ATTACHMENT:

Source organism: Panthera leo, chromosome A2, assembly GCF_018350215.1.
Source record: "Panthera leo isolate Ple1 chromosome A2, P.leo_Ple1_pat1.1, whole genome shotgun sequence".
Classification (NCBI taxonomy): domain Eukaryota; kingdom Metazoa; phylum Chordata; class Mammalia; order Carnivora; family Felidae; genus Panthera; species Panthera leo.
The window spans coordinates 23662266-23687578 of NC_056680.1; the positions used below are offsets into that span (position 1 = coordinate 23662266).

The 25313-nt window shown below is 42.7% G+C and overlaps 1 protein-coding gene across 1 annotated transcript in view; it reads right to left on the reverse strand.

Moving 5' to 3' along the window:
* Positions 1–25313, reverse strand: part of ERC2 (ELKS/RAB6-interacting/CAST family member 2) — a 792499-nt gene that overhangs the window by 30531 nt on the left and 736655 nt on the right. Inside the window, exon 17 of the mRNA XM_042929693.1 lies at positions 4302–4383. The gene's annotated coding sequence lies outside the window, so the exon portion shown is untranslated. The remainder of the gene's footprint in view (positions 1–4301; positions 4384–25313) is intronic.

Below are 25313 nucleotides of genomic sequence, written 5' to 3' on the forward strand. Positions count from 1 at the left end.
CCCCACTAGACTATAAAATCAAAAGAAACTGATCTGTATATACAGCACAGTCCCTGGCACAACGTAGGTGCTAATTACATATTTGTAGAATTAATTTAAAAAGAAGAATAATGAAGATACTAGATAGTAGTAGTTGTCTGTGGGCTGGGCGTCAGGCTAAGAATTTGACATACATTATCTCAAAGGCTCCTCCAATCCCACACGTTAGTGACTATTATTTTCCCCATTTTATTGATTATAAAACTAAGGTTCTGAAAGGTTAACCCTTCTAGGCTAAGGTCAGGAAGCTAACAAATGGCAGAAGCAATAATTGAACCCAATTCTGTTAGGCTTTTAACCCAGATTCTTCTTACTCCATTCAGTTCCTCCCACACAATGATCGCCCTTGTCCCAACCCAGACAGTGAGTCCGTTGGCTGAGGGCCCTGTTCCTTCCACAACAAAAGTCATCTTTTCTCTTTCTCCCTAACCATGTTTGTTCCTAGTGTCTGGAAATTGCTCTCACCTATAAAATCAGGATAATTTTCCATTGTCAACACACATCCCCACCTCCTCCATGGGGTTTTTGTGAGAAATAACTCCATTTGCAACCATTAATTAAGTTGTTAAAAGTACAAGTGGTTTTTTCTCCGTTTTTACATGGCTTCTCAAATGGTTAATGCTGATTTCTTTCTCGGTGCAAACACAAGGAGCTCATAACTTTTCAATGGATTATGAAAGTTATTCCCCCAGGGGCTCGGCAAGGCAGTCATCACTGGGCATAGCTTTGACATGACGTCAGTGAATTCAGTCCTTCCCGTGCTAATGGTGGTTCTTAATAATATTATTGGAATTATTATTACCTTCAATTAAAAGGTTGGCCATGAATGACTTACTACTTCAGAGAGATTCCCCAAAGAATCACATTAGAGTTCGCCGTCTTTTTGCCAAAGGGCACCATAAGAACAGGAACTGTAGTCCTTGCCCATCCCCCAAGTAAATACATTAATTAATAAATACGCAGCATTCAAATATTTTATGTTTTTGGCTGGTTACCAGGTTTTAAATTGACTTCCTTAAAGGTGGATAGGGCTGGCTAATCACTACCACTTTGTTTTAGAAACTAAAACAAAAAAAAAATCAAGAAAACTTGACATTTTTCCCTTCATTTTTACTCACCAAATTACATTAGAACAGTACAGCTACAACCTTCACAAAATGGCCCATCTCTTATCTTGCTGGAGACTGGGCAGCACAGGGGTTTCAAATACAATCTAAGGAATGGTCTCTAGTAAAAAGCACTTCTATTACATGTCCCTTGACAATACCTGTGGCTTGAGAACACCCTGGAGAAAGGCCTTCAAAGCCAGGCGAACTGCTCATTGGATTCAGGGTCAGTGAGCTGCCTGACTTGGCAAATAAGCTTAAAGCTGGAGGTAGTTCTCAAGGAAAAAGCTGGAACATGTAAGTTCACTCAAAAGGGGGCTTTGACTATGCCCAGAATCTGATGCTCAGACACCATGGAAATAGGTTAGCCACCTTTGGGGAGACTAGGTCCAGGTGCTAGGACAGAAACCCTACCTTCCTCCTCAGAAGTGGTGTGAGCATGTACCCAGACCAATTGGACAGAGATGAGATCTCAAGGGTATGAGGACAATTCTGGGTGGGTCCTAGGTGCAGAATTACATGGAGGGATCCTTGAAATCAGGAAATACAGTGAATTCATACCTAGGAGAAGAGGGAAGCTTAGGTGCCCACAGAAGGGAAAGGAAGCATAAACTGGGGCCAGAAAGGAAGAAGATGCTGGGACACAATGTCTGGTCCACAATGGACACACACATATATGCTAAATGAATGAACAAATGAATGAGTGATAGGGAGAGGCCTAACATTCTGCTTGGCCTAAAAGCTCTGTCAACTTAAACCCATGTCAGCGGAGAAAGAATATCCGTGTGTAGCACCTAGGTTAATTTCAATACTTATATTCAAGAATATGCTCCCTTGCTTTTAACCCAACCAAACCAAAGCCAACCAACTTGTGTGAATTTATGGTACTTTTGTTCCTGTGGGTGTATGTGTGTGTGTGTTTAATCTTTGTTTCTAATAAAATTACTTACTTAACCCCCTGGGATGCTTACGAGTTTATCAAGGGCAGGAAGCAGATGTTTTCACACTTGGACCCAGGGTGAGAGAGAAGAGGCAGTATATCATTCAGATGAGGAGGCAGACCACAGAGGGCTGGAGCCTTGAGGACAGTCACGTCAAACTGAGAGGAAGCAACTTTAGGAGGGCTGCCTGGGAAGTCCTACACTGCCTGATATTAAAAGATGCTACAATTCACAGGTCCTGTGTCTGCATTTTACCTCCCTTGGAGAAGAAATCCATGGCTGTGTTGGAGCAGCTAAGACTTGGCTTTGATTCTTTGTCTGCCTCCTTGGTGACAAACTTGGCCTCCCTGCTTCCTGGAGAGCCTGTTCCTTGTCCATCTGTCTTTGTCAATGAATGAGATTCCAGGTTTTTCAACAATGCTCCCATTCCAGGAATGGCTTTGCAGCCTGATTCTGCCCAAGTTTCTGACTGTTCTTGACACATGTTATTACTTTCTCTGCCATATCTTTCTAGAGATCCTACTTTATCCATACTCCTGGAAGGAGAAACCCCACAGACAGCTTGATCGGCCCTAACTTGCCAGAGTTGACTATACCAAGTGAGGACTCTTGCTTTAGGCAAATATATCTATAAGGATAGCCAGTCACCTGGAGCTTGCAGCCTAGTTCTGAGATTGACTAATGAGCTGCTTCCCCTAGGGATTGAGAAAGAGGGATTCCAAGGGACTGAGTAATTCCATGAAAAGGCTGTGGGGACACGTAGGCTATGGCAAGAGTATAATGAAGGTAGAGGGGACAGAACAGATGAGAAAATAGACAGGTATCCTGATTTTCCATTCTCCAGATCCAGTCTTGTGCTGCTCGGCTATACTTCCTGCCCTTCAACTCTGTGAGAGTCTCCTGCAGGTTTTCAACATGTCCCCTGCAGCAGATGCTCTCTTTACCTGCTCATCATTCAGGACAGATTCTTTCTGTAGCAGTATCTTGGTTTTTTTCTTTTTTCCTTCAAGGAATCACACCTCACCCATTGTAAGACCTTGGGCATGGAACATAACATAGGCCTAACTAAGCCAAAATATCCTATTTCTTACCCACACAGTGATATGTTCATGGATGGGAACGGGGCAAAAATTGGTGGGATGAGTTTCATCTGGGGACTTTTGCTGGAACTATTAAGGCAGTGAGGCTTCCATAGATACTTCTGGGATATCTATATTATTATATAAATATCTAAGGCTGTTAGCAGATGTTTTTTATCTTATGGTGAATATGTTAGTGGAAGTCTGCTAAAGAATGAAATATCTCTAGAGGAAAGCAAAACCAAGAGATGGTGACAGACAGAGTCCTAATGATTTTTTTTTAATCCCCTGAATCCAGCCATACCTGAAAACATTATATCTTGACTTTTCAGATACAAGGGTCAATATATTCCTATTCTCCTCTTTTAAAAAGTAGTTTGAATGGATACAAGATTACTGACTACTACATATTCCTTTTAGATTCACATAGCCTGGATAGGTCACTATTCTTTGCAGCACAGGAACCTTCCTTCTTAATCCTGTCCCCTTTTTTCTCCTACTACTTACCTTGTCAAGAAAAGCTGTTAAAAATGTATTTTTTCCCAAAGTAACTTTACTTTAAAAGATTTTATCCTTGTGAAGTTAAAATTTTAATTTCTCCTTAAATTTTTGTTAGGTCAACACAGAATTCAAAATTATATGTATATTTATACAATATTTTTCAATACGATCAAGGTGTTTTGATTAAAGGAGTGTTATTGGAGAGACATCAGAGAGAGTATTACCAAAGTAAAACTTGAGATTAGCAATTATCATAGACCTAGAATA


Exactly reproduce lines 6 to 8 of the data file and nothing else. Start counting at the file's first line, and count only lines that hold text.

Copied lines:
Moving 5' to 3' along the window:
* Positions 1–25313, reverse strand: part of ERC2 (ELKS/RAB6-interacting/CAST family member 2) — a 792499-nt gene that overhangs the window by 30531 nt on the left and 736655 nt on the right. Inside the window, exon 17 of the mRNA XM_042929693.1 lies at positions 4302–4383. The gene's annotated coding sequence lies outside the window, so the exon portion shown is untranslated. The remainder of the gene's footprint in view (positions 1–4301; positions 4384–25313) is intronic.

Below are 25313 nucleotides of genomic sequence, written 5' to 3' on the forward strand. Positions count from 1 at the left end.